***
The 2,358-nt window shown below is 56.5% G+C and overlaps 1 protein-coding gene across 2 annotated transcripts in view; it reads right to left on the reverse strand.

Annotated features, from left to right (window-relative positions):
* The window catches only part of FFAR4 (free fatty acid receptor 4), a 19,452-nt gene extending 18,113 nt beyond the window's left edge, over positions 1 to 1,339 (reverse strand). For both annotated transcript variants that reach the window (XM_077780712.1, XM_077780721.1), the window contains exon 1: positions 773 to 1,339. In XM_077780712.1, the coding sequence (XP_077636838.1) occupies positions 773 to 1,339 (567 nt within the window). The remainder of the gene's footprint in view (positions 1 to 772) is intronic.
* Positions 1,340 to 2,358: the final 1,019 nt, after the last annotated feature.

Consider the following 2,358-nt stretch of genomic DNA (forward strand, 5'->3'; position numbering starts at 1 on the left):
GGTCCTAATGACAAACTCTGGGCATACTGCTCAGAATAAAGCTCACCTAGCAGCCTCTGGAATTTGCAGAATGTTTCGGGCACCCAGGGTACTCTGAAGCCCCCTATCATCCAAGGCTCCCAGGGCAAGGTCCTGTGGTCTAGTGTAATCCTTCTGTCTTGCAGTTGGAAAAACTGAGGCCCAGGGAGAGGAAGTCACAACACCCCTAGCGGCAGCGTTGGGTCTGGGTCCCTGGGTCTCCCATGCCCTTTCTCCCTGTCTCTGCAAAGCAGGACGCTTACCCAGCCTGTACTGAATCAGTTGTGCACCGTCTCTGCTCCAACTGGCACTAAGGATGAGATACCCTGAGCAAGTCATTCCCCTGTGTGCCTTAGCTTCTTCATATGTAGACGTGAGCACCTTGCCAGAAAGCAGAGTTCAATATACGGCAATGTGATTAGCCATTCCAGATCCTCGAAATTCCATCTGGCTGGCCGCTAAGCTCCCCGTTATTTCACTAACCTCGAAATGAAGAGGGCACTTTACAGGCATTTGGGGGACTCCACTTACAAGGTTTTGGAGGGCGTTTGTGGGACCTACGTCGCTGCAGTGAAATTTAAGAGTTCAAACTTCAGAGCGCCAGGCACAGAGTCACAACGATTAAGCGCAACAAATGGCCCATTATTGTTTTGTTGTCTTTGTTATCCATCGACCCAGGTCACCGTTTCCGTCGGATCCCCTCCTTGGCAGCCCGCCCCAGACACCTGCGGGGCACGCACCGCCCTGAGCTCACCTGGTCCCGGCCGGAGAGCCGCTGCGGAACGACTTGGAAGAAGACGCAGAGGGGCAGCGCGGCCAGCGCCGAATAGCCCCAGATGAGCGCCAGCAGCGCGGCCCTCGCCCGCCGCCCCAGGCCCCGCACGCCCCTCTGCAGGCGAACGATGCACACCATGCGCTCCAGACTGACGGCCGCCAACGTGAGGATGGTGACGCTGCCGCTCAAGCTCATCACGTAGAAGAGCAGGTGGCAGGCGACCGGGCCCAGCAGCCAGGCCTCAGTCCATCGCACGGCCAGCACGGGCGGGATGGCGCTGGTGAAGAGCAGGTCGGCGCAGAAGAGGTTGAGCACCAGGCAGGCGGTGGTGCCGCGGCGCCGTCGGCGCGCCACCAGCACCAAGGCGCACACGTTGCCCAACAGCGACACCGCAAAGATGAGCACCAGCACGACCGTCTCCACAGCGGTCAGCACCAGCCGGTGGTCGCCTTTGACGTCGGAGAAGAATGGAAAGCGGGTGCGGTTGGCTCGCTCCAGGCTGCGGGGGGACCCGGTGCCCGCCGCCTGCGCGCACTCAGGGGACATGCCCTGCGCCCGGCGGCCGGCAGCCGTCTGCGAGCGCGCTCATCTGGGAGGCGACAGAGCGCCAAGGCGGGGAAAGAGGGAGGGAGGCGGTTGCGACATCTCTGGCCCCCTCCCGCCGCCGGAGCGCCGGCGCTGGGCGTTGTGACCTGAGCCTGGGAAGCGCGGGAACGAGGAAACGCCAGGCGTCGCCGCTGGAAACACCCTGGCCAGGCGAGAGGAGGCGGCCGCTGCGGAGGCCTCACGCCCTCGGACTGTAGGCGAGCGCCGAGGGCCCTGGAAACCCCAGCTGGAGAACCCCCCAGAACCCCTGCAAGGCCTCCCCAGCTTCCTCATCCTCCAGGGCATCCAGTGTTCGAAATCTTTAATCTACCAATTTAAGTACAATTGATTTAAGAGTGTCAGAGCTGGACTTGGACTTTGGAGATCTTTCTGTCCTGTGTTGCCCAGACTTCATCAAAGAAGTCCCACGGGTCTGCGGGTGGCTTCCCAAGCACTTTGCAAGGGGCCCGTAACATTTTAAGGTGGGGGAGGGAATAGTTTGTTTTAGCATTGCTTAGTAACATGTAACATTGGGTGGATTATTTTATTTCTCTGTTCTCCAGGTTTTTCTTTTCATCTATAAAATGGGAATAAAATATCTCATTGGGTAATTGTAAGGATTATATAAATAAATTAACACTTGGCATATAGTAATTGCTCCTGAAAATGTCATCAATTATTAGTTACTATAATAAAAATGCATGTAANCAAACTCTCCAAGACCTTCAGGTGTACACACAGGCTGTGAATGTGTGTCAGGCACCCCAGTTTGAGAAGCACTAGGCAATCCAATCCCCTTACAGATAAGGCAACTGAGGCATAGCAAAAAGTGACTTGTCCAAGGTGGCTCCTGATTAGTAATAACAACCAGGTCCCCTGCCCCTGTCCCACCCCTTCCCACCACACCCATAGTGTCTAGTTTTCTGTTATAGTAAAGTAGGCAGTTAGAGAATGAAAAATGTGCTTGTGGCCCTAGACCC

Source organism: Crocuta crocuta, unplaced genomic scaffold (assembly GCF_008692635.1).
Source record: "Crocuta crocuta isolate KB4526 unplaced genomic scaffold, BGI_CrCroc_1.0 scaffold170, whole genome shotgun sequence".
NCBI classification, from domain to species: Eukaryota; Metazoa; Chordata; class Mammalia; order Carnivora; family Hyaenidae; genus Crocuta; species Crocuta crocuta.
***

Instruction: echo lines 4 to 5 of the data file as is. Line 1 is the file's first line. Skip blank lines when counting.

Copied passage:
* Positions 1,340 to 2,358: the final 1,019 nt, after the last annotated feature.

Consider the following 2,358-nt stretch of genomic DNA (forward strand, 5'->3'; position numbering starts at 1 on the left):